“It feels revolutionary,” says Scott Covert, decked out as Batman’s sidekick, Robin, at one of the convention’s many panels about gay culture and the comic book world. He flips the lip of his cape as he adds, “There’s more tolerance this year.”
Gay Geekdom celebrated last month when Marvel’s mutant superhero, Northstar, married his longtime partner, Kyle, in “Astonishing X-Men No. 51.” The day the issue was released, comic book shops nationwide, including L.A.’s Meltdown Comics, hosted commitment ceremonies, vow renewals or parties; and there was a legal same-sex wedding at Midtown Comics in Manhattan.
Also in June, DC Comics resurrected the original Golden Age Green Lantern, featuring Alan Scott as a gay man. Even Archie Comics’ All-American Riverdale was the site of a biracial, military-themed, same-sex wedding earlier this year.
Pixar’s “Toy Story 3” is the highest-grossing movie of all time in Mexico, where the animated adventure tale collected $59 million at the box office in 2010.
The follow-up from “Toy Story 3” director Lee Unkrich and producer Darla K. Anderson is also likely to have strong appeal with Mexican audiences — and to boast more authentically Latino characters than a Spanish-speaking Buzz Lightyear doll.
The duo’s next movie is a still-untitled project about Día de los Muertos, the Mexican holiday of the dead, which Disney and Pixar first announced at CinemaCon last month.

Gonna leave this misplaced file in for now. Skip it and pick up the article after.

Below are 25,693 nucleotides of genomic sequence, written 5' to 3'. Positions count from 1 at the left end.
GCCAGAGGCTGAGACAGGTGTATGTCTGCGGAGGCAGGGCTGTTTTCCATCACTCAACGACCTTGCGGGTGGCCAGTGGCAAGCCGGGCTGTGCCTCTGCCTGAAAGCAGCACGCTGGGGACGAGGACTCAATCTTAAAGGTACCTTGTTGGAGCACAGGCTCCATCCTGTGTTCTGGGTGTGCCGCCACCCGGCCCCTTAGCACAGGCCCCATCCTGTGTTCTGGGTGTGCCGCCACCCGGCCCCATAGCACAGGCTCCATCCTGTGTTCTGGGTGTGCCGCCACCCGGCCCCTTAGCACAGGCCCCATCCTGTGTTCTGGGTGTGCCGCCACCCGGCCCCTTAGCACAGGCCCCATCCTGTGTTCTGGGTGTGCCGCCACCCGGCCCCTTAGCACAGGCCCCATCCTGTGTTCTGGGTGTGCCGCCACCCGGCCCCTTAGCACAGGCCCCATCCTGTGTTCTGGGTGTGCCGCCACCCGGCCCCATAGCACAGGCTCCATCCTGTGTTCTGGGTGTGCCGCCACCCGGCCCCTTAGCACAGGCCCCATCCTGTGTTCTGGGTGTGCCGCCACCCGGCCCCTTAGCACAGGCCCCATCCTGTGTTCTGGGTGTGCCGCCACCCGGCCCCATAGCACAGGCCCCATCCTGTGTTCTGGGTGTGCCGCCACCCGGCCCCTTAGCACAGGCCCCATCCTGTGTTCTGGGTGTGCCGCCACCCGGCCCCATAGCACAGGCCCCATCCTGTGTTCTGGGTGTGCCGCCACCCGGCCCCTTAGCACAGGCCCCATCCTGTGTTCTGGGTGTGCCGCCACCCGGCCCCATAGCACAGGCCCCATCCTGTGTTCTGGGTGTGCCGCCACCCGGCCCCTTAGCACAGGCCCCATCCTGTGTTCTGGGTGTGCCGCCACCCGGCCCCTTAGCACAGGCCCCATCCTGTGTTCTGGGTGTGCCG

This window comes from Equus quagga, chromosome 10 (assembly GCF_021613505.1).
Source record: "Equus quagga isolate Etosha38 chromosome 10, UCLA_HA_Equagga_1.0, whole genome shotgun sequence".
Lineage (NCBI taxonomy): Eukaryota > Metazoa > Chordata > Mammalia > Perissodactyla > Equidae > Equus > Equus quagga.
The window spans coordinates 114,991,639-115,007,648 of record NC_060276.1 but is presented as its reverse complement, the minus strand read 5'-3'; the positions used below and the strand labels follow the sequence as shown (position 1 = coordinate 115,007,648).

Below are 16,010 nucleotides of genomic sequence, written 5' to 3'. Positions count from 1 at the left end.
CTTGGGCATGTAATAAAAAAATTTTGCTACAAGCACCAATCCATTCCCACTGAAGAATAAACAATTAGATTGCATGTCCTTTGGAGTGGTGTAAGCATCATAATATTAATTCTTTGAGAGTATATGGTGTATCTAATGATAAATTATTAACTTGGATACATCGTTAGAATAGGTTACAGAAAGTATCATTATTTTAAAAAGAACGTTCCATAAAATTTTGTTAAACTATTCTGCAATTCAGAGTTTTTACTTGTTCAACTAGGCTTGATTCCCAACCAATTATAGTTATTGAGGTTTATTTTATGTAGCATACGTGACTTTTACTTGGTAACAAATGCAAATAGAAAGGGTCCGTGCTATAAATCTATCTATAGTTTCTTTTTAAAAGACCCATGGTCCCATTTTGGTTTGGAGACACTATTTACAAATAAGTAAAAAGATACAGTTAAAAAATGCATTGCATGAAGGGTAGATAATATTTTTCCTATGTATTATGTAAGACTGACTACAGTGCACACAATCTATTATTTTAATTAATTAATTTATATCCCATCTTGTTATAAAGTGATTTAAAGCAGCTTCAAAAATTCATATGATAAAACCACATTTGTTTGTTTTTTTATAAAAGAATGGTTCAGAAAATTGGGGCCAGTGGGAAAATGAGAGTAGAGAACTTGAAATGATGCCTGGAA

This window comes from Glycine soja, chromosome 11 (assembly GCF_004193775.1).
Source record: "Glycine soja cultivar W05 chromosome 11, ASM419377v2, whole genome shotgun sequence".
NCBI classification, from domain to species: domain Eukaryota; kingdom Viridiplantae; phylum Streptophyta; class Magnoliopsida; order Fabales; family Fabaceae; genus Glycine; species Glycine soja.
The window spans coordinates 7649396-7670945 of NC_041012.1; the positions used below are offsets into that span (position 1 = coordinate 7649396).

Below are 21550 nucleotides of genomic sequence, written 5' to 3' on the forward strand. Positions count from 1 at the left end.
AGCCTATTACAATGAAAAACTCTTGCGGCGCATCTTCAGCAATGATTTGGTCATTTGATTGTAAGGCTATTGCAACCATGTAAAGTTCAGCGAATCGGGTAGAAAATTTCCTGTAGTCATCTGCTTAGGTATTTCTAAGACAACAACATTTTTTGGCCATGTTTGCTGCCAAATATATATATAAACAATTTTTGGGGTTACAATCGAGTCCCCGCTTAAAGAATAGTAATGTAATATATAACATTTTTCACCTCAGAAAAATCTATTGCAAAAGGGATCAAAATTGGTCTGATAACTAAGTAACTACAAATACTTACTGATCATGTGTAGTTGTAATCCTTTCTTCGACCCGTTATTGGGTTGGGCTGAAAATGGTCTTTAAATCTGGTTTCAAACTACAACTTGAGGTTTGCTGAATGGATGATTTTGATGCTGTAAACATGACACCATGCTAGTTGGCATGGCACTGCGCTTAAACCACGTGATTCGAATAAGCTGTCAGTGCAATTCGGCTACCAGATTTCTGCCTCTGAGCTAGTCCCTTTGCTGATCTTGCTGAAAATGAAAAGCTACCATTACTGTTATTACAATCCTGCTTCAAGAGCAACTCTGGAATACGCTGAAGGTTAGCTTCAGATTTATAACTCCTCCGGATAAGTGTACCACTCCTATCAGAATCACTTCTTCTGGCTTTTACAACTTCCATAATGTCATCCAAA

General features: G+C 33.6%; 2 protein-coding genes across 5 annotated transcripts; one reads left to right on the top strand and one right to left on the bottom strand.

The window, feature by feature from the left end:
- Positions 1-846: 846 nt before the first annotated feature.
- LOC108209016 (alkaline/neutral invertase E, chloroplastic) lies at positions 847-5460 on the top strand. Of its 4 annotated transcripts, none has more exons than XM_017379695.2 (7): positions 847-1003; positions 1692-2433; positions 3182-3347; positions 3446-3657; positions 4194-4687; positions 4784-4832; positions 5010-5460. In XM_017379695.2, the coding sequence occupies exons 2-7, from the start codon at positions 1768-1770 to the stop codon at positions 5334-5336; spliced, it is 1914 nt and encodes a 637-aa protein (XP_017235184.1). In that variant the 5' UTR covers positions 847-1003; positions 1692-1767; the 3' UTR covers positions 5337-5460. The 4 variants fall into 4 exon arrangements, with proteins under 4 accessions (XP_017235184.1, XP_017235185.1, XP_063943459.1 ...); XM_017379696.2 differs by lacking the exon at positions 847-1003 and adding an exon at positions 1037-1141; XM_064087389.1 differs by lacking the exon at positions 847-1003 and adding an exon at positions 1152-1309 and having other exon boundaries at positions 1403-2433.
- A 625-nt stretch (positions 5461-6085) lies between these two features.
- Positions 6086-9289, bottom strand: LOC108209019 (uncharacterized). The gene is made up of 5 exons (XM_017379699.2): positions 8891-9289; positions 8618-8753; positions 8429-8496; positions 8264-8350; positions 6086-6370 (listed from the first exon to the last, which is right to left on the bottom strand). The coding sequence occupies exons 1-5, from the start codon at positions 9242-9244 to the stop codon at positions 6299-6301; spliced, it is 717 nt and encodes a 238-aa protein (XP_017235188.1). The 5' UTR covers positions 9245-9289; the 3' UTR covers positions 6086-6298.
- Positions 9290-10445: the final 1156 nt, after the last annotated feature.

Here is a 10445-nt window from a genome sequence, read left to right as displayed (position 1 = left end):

On the Day of the Dead, which has its roots in indigenous Aztec culture, families in Mexico and many Latin American countries pay tribute to deceased loved ones by creating graveside altars with treats like candy and bottles of Coca-Cola, and donning elaborate skull masks and costumes for processionals.
“This is a very different view of death than the American one,” said Unkrich. “It’s not spooky. It’s celebratory.”
When it comes to exports, America brings movies to the world. So which ones are having the biggest impact?
“The Avengers” is likely to stand with”Avatar,””Titanic”and iterations of “Harry Potter,” “Star Wars,” “Pirates of the Caribbean,” “Lord of the Rings,””Toy Story” and”Transformers,” as one of a new breed of globally dominant film franchises.
These are the billion dollar movies with the highest worldwide gross. Comics, sci-fi, magic, history, pirates, animation, and fantasy.
Not bad compared to some elements of our culture we could be sending overseas. Of course, the main reason these are successful is largely due to their extensive action scenes which easily cross-over the language barrier
In Dun Laoghaire the “Festival of World Culture” took place from 21. to 24. of August 2008. Edgar Müller has followed the invitation and continued his series of large-sized 3D Street Art there. For this year’s festival Müller transformed a huge slice of the East Pier into a dramatic ice age scene. This project was supported by the Goethe Institution Germany.